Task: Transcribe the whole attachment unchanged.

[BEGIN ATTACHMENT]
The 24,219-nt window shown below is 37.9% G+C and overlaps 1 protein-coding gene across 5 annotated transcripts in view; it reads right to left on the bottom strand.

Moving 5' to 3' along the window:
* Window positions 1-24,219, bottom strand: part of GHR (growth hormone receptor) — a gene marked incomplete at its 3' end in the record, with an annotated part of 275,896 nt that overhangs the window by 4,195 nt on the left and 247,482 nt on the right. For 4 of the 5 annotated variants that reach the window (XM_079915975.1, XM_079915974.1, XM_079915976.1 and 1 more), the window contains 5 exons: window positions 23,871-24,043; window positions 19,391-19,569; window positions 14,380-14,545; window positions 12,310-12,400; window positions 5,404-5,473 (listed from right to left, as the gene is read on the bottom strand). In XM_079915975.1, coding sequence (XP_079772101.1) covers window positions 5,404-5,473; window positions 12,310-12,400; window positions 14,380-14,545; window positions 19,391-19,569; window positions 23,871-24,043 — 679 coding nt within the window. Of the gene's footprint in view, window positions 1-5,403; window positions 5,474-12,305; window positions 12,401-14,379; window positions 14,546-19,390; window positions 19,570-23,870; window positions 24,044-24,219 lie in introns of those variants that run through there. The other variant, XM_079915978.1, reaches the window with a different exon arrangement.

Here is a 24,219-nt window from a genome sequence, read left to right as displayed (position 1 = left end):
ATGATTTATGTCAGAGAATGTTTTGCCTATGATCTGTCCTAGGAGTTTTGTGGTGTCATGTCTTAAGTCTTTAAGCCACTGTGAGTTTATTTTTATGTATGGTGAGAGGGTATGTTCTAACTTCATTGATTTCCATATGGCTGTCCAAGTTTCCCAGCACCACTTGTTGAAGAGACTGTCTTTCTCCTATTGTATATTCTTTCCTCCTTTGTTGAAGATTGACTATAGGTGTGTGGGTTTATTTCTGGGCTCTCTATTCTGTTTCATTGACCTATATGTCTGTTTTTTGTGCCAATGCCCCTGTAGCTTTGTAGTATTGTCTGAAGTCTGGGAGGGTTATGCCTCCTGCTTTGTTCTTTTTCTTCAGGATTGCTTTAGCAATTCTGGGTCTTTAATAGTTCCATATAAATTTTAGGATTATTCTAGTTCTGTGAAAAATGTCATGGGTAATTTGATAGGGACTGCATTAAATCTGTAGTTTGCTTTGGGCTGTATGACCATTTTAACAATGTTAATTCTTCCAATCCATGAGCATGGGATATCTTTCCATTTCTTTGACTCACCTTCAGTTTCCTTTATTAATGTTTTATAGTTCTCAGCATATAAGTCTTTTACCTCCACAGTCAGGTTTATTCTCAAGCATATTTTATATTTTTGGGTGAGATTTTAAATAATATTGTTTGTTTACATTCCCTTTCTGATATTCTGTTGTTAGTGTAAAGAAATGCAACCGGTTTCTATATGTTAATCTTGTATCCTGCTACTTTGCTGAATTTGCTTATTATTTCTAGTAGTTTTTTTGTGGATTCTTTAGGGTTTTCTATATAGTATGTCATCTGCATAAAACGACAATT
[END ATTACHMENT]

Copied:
The 24,219-nt window shown below is 37.9% G+C and overlaps 1 protein-coding gene across 5 annotated transcripts in view; it reads right to left on the bottom strand.

Moving 5' to 3' along the window:
* Window positions 1-24,219, bottom strand: part of GHR (growth hormone receptor) — a gene marked incomplete at its 3' end in the record, with an annotated part of 275,896 nt that overhangs the window by 4,195 nt on the left and 247,482 nt on the right. For 4 of the 5 annotated variants that reach the window (XM_079915975.1, XM_079915974.1, XM_079915976.1 and 1 more), the window contains 5 exons: window positions 23,871-24,043; window positions 19,391-19,569; window positions 14,380-14,545; window positions 12,310-12,400; window positions 5,404-5,473 (listed from right to left, as the gene is read on the bottom strand). In XM_079915975.1, coding sequence (XP_079772101.1) covers window positions 5,404-5,473; window positions 12,310-12,400; window positions 14,380-14,545; window positions 19,391-19,569; window positions 23,871-24,043 — 679 coding nt within the window. Of the gene's footprint in view, window positions 1-5,403; window positions 5,474-12,305; window positions 12,401-14,379; window positions 14,546-19,390; window positions 19,570-23,870; window positions 24,044-24,219 lie in introns of those variants that run through there. The other variant, XM_079915978.1, reaches the window with a different exon arrangement.

Here is a 24,219-nt window from a genome sequence, read left to right as displayed (position 1 = left end):
ATGATTTATGTCAGAGAATGTTTTGCCTATGATCTGTCCTAGGAGTTTTGTGGTGTCATGTCTTAAGTCTTTAAGCCACTGTGAGTTTATTTTTATGTATGGTGAGAGGGTATGTTCTAACTTCATTGATTTCCATATGGCTGTCCAAGTTTCCCAGCACCACTTGTTGAAGAGACTGTCTTTCTCCTATTGTATATTCTTTCCTCCTTTGTTGAAGATTGACTATAGGTGTGTGGGTTTATTTCTGGGCTCTCTATTCTGTTTCATTGACCTATATGTCTGTTTTTTGTGCCAATGCCCCTGTAGCTTTGTAGTATTGTCTGAAGTCTGGGAGGGTTATGCCTCCTGCTTTGTTCTTTTTCTTCAGGATTGCTTTAGCAATTCTGGGTCTTTAATAGTTCCATATAAATTTTAGGATTATTCTAGTTCTGTGAAAAATGTCATGGGTAATTTGATAGGGACTGCATTAAATCTGTAGTTTGCTTTGGGCTGTATGACCATTTTAACAATGTTAATTCTTCCAATCCATGAGCATGGGATATCTTTCCATTTCTTTGACTCACCTTCAGTTTCCTTTATTAATGTTTTATAGTTCTCAGCATATAAGTCTTTTACCTCCACAGTCAGGTTTATTCTCAAGCATATTTTATATTTTTGGGTGAGATTTTAAATAATATTGTTTGTTTACATTCCCTTTCTGATATTCTGTTGTTAGTGTAAAGAAATGCAACCGGTTTCTATATGTTAATCTTGTATCCTGCTACTTTGCTGAATTTGCTTATTATTTCTAGTAGTTTTTTTGTGGATTCTTTAGGGTTTTCTATATAGTATGTCATCTGCATAAAACGACAATT